Filters: Tags: Preferential Flow (X)25 results (1.5s)
Infiltration and hydraulic connections from the Niagara River to a fractured-dolomite aquifer in Niagara Falls, New York
Geochemical evidence of preferential flow of water through fractures in unsaturated tuff, Apache Leap, Arizona
Flow and transport in fractured tuff at Yucca Mountain: numerical experiments on fast preferential flow mechanisms
Not all water becomes wine: Sulfur inputs as an opportune tracer of hydrochemical losses from vineyards
California's widespread and economically important vineyards offer substantial opportunities to understand the interface between hydrology and biogeochemistry in agricultural soils. The common use of native sulfur (S) as a fumigant or soil additive provides a novel way to isotopically differentiate among sulfate (SO4 2−) pools, allowing the estimation of water and SO4 2− budgets. The objectives of this study were (1) to characterize the near-surface hydrological flow paths in a vineyard during irrigation and storm events and (2) to determine how those flow paths affect the fate and transport of SO4 2− across seasons. Integrating hydrological theory with measurements of SO4 2− concentration and sulfate-S isotopic...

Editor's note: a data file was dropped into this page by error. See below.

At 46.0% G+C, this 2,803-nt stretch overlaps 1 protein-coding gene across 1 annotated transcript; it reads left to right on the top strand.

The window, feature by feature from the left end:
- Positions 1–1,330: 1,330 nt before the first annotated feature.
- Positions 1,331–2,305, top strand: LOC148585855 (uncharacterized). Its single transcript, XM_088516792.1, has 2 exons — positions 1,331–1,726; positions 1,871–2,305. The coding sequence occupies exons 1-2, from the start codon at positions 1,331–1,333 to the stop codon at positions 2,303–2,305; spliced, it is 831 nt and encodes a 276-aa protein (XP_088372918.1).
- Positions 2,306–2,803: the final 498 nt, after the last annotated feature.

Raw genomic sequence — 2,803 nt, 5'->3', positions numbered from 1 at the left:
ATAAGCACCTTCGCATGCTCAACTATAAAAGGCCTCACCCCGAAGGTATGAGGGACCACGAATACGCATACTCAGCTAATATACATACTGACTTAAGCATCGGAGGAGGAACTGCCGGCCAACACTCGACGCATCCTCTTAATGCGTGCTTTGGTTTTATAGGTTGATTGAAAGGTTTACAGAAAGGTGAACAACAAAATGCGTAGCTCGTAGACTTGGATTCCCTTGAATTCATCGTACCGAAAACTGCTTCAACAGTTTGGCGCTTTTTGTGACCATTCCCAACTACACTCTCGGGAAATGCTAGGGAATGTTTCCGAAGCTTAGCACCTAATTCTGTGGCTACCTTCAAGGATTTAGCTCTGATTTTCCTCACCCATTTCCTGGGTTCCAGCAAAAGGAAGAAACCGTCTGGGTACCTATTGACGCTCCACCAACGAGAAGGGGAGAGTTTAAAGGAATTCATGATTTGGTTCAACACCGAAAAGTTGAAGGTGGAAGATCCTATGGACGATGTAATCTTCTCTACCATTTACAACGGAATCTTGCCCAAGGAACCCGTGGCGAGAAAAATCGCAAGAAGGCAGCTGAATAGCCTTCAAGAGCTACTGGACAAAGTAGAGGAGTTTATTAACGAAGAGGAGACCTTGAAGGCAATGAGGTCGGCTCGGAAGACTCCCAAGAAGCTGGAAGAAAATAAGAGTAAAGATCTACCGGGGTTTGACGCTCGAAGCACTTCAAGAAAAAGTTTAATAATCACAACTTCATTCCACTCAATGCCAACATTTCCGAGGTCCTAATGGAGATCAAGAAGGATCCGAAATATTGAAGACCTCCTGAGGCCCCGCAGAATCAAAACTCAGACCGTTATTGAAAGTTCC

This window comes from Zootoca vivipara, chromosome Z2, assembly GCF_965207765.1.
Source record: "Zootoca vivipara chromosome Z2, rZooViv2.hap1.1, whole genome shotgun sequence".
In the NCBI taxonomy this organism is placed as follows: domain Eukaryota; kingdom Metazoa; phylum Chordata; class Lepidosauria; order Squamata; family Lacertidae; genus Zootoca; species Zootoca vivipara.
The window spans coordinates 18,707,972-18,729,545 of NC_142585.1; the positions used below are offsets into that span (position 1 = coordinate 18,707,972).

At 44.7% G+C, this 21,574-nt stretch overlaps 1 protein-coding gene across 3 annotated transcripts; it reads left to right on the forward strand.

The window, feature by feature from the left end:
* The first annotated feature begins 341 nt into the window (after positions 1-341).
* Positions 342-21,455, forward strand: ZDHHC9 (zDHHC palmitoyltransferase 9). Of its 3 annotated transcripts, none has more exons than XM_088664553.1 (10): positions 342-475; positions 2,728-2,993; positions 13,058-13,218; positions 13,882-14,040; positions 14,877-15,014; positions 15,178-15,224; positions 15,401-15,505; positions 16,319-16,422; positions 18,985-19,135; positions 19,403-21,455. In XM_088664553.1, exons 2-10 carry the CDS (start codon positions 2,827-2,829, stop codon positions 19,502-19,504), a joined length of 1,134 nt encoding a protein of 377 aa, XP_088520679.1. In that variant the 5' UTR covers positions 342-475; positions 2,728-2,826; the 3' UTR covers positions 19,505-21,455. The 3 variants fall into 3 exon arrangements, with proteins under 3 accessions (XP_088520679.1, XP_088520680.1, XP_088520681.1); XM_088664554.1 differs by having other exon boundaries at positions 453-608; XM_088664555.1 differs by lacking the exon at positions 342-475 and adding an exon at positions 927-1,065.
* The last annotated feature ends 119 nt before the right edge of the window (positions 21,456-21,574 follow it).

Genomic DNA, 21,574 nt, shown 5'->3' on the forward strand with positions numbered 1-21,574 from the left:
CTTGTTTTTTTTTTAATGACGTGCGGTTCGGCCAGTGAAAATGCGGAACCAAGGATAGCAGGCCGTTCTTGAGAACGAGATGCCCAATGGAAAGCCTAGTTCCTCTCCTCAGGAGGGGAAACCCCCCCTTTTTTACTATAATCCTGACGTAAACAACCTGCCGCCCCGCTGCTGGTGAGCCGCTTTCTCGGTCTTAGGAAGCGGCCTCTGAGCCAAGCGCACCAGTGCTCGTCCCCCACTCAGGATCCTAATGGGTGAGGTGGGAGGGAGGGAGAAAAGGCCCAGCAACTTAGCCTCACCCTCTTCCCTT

In contrast with the extreme variability expected for water and contaminant fluxes in the unsaturated zone, evidence from 64 field tests of preferential flow indicates that the maximum transport speed V max, adjusted for episodicity of infiltration, deviates little from a geometric mean of 13 m/d. A model based on constant-speed travel during infiltration pulses of actual or estimated duration can predict V max with approximate order-of-magnitude accuracy, irrespective of medium or travel distance, thereby facilitating such problems as the prediction of worst-case contaminant traveltimes. The lesser variability suggests that preferential flow is subject to rate-limiting mechanisms analogous to those that impose...